Bailly, who cooked his last meal at Petrossian on Friday, cooked his first meal as executive chef of the Culver City Fraîche on Sunday. The upscale restaurant known for its rustic French and Italian fare is about to undergo a big change, both in menu and atmosphere.
"We want to bring in a younger crowd, make it more fun, more casual, more of an everyday place," Bailly says.
Bailly has already planned an entirely new menu, one that includes small plates, lower prices, a weekend brunch and food-and-alcohol pairings at the bar. The new menu, which leans more toward French than Italian (another change), debuts tomorrow and should be completely implemented by this coming Monday. (The Santa Monica Fraîche will retain its current menu.)
The French-born chef has added a slew of house-made potted meats to the menu including duck rillette, smoked trout and chicken liver parfait with green apple jelly. (Not to be confused with pâté, the parfait is made with cream and eggs and cooked slowly to mellow the fowl's flavor). His take on traditional pimento cheese uses manchego, chorizo and piquillo peppers instead of cheddar, bacon and pimentos.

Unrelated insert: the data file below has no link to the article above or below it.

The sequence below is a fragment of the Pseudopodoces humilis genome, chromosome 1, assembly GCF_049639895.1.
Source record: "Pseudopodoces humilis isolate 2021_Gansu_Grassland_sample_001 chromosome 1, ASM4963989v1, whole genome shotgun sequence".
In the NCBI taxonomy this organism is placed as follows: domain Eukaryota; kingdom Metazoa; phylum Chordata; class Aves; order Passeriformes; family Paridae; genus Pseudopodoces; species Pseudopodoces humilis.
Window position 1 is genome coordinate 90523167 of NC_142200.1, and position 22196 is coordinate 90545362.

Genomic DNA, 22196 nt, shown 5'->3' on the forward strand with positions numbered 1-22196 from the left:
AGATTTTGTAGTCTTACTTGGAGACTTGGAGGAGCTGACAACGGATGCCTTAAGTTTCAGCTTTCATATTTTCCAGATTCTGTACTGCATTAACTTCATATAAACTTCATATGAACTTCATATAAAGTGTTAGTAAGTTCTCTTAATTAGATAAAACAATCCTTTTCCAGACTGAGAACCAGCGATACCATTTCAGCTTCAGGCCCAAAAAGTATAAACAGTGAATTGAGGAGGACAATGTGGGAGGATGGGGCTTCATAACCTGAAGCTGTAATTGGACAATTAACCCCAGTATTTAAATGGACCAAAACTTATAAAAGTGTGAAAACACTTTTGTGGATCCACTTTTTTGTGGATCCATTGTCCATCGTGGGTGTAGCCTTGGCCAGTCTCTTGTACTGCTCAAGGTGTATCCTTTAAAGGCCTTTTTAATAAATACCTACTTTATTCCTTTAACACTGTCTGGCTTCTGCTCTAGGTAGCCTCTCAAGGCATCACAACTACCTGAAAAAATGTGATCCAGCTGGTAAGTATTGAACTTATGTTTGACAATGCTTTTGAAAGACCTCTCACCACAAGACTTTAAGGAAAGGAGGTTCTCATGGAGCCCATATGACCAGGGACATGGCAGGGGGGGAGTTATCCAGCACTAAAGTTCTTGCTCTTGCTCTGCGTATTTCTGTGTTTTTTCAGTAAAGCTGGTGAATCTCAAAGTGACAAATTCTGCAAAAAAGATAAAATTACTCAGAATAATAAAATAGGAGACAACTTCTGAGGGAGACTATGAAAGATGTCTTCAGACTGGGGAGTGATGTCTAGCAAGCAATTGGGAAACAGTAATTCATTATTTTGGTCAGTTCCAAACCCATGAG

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For larger dishes ($20-22), he's added duck confit, bavette a l'echalote (a traditional French bistro steak with a caramelized shallot fondue) and skate wing Grenobloise made with capers, sherry vinegar, brown butter and croutons -- something he occasionally served as a special at Petrossian.
For the first time, Fraîche will also be open for brunch, dishing up pannetone French toast, pork belly hash and a brioche eggs Benedict.
Bailly, who had been with Petrossian since their West Hollywood reopening in May 2009, says that "everything is made fresh, in-house. There are no old dishes. Even the pastas, I changed the recipes."